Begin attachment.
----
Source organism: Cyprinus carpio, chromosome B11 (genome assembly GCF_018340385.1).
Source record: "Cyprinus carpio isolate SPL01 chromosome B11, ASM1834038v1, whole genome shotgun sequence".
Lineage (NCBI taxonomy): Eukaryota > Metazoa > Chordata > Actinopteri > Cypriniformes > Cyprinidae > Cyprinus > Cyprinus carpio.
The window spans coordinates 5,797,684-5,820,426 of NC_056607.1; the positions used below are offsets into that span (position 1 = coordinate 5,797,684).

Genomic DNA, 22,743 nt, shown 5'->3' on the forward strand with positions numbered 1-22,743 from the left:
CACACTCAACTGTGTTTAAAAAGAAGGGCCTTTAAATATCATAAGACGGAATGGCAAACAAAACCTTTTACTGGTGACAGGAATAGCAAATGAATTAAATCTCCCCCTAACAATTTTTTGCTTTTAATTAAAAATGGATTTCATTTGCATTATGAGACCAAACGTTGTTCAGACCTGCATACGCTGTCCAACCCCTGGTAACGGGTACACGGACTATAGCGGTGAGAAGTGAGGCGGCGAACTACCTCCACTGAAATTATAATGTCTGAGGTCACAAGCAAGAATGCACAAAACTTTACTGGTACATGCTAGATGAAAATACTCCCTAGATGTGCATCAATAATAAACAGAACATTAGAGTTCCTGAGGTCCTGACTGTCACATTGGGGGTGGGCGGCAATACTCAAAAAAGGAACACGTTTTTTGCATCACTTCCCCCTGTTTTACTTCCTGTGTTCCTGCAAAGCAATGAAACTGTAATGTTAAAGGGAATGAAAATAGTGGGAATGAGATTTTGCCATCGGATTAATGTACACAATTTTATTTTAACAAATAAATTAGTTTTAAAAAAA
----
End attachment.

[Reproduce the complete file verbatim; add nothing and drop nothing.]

Source organism: Cyprinus carpio, chromosome B11 (genome assembly GCF_018340385.1).
Source record: "Cyprinus carpio isolate SPL01 chromosome B11, ASM1834038v1, whole genome shotgun sequence".
Lineage (NCBI taxonomy): Eukaryota > Metazoa > Chordata > Actinopteri > Cypriniformes > Cyprinidae > Cyprinus > Cyprinus carpio.
The window spans coordinates 5,797,684-5,820,426 of NC_056607.1; the positions used below are offsets into that span (position 1 = coordinate 5,797,684).

Genomic DNA, 22,743 nt, shown 5'->3' on the forward strand with positions numbered 1-22,743 from the left:
CACACTCAACTGTGTTTAAAAAGAAGGGCCTTTAAATATCATAAGACGGAATGGCAAACAAAACCTTTTACTGGTGACAGGAATAGCAAATGAATTAAATCTCCCCCTAACAATTTTTTGCTTTTAATTAAAAATGGATTTCATTTGCATTATGAGACCAAACGTTGTTCAGACCTGCATACGCTGTCCAACCCCTGGTAACGGGTACACGGACTATAGCGGTGAGAAGTGAGGCGGCGAACTACCTCCACTGAAATTATAATGTCTGAGGTCACAAGCAAGAATGCACAAAACTTTACTGGTACATGCTAGATGAAAATACTCCCTAGATGTGCATCAATAATAAACAGAACATTAGAGTTCCTGAGGTCCTGACTGTCACATTGGGGGTGGGCGGCAATACTCAAAAAAGGAACACGTTTTTTGCATCACTTCCCCCTGTTTTACTTCCTGTGTTCCTGCAAAGCAATGAAACTGTAATGTTAAAGGGAATGAAAATAGTGGGAATGAGATTTTGCCATCGGATTAATGTACACAATTTTATTTTAACAAATAAATTAGTTTTAAAAAAA